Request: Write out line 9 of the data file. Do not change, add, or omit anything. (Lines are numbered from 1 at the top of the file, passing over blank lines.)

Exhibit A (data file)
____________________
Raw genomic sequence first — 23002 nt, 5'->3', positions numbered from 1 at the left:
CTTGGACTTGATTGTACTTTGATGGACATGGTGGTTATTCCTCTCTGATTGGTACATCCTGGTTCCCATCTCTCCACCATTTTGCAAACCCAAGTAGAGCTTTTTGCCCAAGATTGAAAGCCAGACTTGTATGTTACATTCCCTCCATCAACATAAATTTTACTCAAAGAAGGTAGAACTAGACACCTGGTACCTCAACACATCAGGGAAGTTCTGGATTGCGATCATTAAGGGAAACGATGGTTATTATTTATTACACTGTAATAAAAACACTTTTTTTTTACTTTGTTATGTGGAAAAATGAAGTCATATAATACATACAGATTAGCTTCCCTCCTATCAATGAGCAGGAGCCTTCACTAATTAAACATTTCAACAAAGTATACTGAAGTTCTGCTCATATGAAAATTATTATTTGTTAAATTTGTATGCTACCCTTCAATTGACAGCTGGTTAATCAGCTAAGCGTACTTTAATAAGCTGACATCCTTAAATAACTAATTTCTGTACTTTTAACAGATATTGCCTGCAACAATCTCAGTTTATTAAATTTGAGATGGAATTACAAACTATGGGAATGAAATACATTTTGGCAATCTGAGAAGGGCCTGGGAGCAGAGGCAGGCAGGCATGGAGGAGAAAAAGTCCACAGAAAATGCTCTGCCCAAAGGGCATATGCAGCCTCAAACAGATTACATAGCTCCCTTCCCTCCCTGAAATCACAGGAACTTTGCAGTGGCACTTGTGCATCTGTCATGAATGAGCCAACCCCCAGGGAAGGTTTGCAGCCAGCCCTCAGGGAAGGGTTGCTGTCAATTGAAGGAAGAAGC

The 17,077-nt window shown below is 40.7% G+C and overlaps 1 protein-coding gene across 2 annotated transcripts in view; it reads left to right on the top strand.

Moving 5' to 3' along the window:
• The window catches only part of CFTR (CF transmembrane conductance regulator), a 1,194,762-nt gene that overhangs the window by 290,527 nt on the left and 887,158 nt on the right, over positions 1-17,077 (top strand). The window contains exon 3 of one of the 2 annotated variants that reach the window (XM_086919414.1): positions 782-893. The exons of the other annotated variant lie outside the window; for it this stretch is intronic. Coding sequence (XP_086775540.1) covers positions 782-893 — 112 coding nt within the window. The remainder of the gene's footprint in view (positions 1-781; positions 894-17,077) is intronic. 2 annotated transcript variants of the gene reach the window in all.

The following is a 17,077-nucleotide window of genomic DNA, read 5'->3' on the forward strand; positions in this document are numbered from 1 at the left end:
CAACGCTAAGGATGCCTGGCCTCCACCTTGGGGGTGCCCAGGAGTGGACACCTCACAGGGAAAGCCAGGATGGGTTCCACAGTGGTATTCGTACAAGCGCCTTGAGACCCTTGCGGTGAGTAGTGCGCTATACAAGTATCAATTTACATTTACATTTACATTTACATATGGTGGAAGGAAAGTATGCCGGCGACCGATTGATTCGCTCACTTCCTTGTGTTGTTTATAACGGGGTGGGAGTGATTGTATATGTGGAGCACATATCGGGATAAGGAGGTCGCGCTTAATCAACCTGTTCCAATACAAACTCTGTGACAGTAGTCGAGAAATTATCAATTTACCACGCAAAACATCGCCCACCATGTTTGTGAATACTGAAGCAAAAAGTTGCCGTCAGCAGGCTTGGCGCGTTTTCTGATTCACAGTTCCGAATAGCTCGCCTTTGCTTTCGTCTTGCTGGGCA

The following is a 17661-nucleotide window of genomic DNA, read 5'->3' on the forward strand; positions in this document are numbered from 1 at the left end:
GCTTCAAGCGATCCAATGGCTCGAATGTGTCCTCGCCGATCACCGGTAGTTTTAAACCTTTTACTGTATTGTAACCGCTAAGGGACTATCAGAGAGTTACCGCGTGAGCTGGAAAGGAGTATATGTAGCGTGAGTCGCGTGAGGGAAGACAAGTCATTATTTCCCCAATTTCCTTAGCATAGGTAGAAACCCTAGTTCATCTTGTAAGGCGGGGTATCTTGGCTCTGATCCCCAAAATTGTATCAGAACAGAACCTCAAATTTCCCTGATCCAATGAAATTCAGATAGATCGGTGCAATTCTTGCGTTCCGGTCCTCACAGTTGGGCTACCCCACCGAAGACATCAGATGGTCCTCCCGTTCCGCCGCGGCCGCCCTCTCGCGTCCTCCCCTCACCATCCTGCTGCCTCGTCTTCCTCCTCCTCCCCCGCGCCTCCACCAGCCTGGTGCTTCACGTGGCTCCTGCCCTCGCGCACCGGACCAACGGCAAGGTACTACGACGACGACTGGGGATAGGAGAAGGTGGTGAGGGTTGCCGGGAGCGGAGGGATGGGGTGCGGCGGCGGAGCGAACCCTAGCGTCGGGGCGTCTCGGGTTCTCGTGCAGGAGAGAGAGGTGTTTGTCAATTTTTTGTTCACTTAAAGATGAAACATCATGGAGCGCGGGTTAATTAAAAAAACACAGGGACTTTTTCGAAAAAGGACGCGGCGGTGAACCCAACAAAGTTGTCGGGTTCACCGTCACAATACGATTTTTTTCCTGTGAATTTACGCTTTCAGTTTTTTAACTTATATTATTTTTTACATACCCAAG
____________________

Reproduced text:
GCTTCAAGCGATCCAATGGCTCGAATGTGTCCTCGCCGATCACCGGTAGTTTTAAACCTTTTACTGTATTGTAACCGCTAAGGGACTATCAGAGAGTTACCGCGTGAGCTGGAAAGGAGTATATGTAGCGTGAGTCGCGTGAGGGAAGACAAGTCATTATTTCCCCAATTTCCTTAGCATAGGTAGAAACCCTAGTTCATCTTGTAAGGCGGGGTATCTTGGCTCTGATCCCCAAAATTGTATCAGAACAGAACCTCAAATTTCCCTGATCCAATGAAATTCAGATAGATCGGTGCAATTCTTGCGTTCCGGTCCTCACAGTTGGGCTACCCCACCGAAGACATCAGATGGTCCTCCCGTTCCGCCGCGGCCGCCCTCTCGCGTCCTCCCCTCACCATCCTGCTGCCTCGTCTTCCTCCTCCTCCCCCGCGCCTCCACCAGCCTGGTGCTTCACGTGGCTCCTGCCCTCGCGCACCGGACCAACGGCAAGGTACTACGACGACGACTGGGGATAGGAGAAGGTGGTGAGGGTTGCCGGGAGCGGAGGGATGGGGTGCGGCGGCGGAGCGAACCCTAGCGTCGGGGCGTCTCGGGTTCTCGTGCAGGAGAGAGAGGTGTTTGTCAATTTTTTGTTCACTTAAAGATGAAACATCATGGAGCGCGGGTTAATTAAAAAAACACAGGGACTTTTTCGAAAAAGGACGCGGCGGTGAACCCAACAAAGTTGTCGGGTTCACCGTCACAATACGATTTTTTTCCTGTGAATTTACGCTTTCAGTTTTTTAACTTATATTATTTTTTACATACCCAAG